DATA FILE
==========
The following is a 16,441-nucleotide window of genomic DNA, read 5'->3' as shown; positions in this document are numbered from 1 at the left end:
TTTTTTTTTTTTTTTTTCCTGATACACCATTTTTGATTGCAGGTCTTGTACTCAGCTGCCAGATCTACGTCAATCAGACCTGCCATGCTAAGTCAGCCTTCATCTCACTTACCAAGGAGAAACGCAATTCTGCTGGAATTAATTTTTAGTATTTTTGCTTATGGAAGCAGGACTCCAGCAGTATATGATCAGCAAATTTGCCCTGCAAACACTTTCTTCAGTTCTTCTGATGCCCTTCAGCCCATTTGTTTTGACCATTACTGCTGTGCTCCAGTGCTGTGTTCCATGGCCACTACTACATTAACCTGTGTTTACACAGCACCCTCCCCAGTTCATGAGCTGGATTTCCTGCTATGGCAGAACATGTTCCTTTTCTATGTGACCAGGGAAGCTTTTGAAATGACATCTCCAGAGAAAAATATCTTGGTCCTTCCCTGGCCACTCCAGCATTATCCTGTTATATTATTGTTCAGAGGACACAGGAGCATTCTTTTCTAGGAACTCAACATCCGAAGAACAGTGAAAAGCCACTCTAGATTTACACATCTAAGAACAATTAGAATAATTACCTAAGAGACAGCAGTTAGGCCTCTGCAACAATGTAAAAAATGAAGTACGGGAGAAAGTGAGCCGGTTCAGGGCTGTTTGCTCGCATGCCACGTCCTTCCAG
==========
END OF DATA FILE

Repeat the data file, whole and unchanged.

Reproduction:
The following is a 16,441-nucleotide window of genomic DNA, read 5'->3' as shown; positions in this document are numbered from 1 at the left end:
TTTTTTTTTTTTTTTTTCCTGATACACCATTTTTGATTGCAGGTCTTGTACTCAGCTGCCAGATCTACGTCAATCAGACCTGCCATGCTAAGTCAGCCTTCATCTCACTTACCAAGGAGAAACGCAATTCTGCTGGAATTAATTTTTAGTATTTTTGCTTATGGAAGCAGGACTCCAGCAGTATATGATCAGCAAATTTGCCCTGCAAACACTTTCTTCAGTTCTTCTGATGCCCTTCAGCCCATTTGTTTTGACCATTACTGCTGTGCTCCAGTGCTGTGTTCCATGGCCACTACTACATTAACCTGTGTTTACACAGCACCCTCCCCAGTTCATGAGCTGGATTTCCTGCTATGGCAGAACATGTTCCTTTTCTATGTGACCAGGGAAGCTTTTGAAATGACATCTCCAGAGAAAAATATCTTGGTCCTTCCCTGGCCACTCCAGCATTATCCTGTTATATTATTGTTCAGAGGACACAGGAGCATTCTTTTCTAGGAACTCAACATCCGAAGAACAGTGAAAAGCCACTCTAGATTTACACATCTAAGAACAATTAGAATAATTACCTAAGAGACAGCAGTTAGGCCTCTGCAACAATGTAAAAAATGAAGTACGGGAGAAAGTGAGCCGGTTCAGGGCTGTTTGCTCGCATGCCACGTCCTTCCAG